In line with the franchise’s 25th anniversary, Pokémon announced the release of Pokémon Brilliant Diamon and Shining Pearl, remakes of the Sinnoh region games, on November 19, 2021, as well as a prequel with Pokémon Legends: Arceus, which is scheduled for release next year.
If you’re new to the franchise, don’t fret: There’s a Pokémon game just for you, whether you’re looking to play OG Kanto or interested in what the latest region Galar has to offer.
Final Fantasy XV (2016)
There used to be a time when people didn’t think that Final Fantasy XV would come out, after all, the game started as the much delayed Final Fantasy Versus XIII. Yet come out it did, five years ago, in 2016.
Even back then, FFXV was admittedly a flawed product. The game’s final third proceeded mostly on rails—a sure sign that it was rushed. At the same time, it buried much of its lore and worldbuilding under mountains of supplementary media. But even with these and other flaws, the game still brought a sense of hope to long-suffering Final Fantasy fans.
For the first time in over a decade, Final Fantasy had returned to its open-world roots. No longer were players forced to go down a linear path. Just like with the old Final Fantasy games players could roam around the world and get caught up in adventures of their own. And if they got tired of walking, the game also brought back the player-controlled airship—a flying car in this case. This was something players had not seen since 2000’s Final Fantasy IX.
Dark Souls (2011)
If Final Fantasy XV brought a sense of hope to Final Fantasy fans, Dark Souls brought hope to fans of Japanese RPGs in general. The mid-2000s brought with them a sense that Japanese RPGs—and Japanese games in general—had stagnated. People thought that the games couldn’t bring anything new to the table that they hadn’t seen before.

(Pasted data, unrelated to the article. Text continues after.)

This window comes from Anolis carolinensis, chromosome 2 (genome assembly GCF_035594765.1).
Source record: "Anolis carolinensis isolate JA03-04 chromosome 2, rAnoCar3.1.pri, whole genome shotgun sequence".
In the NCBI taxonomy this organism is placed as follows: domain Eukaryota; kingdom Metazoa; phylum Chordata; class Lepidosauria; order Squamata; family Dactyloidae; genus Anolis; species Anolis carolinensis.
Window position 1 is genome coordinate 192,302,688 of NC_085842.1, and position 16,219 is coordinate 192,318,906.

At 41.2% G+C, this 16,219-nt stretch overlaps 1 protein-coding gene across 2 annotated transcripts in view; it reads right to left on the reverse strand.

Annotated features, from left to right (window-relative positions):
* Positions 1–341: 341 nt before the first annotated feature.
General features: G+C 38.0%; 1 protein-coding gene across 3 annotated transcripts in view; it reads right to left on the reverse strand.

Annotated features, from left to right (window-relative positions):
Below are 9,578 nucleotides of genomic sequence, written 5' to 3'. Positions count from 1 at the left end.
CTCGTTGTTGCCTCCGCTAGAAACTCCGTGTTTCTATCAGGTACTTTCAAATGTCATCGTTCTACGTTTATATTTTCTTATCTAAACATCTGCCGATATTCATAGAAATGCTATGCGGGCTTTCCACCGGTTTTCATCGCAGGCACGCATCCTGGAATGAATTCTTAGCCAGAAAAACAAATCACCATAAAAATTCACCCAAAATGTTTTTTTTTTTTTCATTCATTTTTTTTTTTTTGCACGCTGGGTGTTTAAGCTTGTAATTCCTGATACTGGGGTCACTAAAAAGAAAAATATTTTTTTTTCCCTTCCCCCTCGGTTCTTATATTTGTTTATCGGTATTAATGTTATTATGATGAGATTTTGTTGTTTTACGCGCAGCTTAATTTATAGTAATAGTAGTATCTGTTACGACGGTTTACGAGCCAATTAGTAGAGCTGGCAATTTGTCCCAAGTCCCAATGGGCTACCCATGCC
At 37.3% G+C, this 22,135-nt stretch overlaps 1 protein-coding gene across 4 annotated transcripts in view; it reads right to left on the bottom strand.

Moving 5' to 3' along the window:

Then a small company called From Software released a game for Sony called Demon Souls.
While not a big hit, the game gained a cult following that led Bandai Namco to get from to develop a spiritual sequel, leading to 2011’s Dark Souls. Now, 10 years after that game’s release, we’ve seen a whole new subgenre of RPG, the so-called “Souls-like”, flourish.
At the same time, people have once again gained an appreciation for Japanese games. Dark Souls‘ challenging but fair design identified by many as something that couldn’t have come from shooter-obsessed America.
Suikoden V (2006)
We’re huge Suikoden fans here are Variable—and for good reason. Not only does the franchise have a solid storyline, but it also has unique characters and great villains. The latter, of course, is very evident in Suikoden V, the last installment of the franchise before it went on hiatus.
Unlike other games where the villain tends to be one-sided, that is, they’re fixed on world domination, revenge or even obsession; Suikoden V‘s main villain actually wants you to succeed and change the system for good. It’s just too bad she doesn’t live to see it come to fruition.
So there you have it, our six video game anniversaries to make you feel just a little bit nostalgic for the good times. Are there any titles that we missed? Let us know in the comments below!
Ralph Gurango contributed to the feature.